Matthew Porterfield’s Putty Hill (2010) + Take What You Can Carry (2015)

June 1, 2016 | By

PuttyHill_poster_sThis past Sunday I caught a screening of Matthew Porterfield’s second feature film Putty Hill (2010) and his recent short Take What You Can Carry (2015) at Toronto’s Royal Cinema, and although the former is available on DVD from Cinema Guild in North America (a release I’ll review in full in the future), seeing the movie in 35mm is a wholly different experience.

Like his short film, Putty Hill was shot digitally, but the decision to opt for a film blow-up gives the production a very different visual texture that also affects the soundtrack. It’s a unique example of how the type of media – in this case, film stock – can alter the impression of an overall work even though it’s ostensibly the same footage and sound mix.

It’s also a novel approach in flipping the trend of shooting on film and finishing the work digitally, with distribution as a file or on disc, and yet video-to-film isn’t new at all – just the boost in quality that in 2016 makes the final results more technically pleasing.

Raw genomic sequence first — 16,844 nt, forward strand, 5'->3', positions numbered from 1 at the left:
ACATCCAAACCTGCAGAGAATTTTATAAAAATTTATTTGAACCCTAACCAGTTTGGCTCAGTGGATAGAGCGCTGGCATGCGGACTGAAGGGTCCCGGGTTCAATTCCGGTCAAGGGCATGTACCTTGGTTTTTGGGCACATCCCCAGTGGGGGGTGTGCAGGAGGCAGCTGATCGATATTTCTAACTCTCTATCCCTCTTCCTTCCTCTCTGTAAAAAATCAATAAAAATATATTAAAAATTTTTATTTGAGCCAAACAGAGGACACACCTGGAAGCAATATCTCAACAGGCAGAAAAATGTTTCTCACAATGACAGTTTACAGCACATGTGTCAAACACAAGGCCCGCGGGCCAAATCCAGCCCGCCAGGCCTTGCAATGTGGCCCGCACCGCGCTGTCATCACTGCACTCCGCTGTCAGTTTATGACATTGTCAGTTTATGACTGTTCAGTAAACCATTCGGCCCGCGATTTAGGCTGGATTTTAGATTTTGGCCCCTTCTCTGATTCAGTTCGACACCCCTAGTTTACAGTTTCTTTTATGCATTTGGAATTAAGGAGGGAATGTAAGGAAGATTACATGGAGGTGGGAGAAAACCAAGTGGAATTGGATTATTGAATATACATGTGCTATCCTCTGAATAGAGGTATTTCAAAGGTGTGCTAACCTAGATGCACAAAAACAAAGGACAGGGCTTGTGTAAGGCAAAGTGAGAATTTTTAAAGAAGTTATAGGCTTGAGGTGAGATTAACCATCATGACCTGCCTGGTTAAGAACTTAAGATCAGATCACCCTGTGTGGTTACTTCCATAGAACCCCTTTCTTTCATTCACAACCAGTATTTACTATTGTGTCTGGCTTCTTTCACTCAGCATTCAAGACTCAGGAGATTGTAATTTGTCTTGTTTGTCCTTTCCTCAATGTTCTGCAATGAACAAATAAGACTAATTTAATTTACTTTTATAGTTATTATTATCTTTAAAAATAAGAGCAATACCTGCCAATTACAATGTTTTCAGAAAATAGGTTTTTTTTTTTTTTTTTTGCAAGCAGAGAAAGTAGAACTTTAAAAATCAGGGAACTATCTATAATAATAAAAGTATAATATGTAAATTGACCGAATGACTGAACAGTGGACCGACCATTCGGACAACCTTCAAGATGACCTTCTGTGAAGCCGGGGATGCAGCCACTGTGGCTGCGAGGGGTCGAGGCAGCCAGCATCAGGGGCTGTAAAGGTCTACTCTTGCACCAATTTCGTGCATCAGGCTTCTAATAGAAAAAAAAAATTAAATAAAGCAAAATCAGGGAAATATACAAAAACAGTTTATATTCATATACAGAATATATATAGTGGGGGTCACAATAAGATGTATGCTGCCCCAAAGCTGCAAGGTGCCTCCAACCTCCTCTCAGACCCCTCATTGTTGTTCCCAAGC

Among the earliest examples that come to mind is Electronovision, which used a “high resolution” video format t that was reshot on film off a kinescope. The trio of best-known films include Hamlet (1964) with Richard Burton, The T.A.M.I. Show (1964), and the quickie cash-in bio-drama Harlow (1965), based on the life of Jean Harlow.




A later use of video-to-film was Michelangelo Antonioni’s The Oberwald Mystery / Il mistero di Oberwald (1980), and a more daring attempt to bridge the gap between video and film resolution is the 1987 Italian-produced thriller Julia and Julia / Giulia e Giulia (1987), in which Sting and Kathleen Turner had the honor of starring in the first film to be shot on HD video and bumped to film.

Neither of these films is available on DVD in North America, and Julia and Julia has never been mastered for home video from the original HD master. In its film blow-up, Julia looked like crap, but jump ahead to 2004, and Greg Harrison’s weird suspense film November looked quite striking, shot in miniDV and blown-up to 35mm.

TakeWhatYouCanCarry_poster_sPorterfield’s world isn’t wholly accessible to broad audiences, but certain Putty Hill and Take What You Can Carry have creative choices that are often quite rewarding for those eschewing classically structured dramas with familiar plots and resolutions, and from a technical stance, Putty Hill illustrates the benefit in bouncing between digital and analogue media to achieve a look that’s tailored for distinct stories rather than commercial appeal.





Mark R. Hasan, Editor

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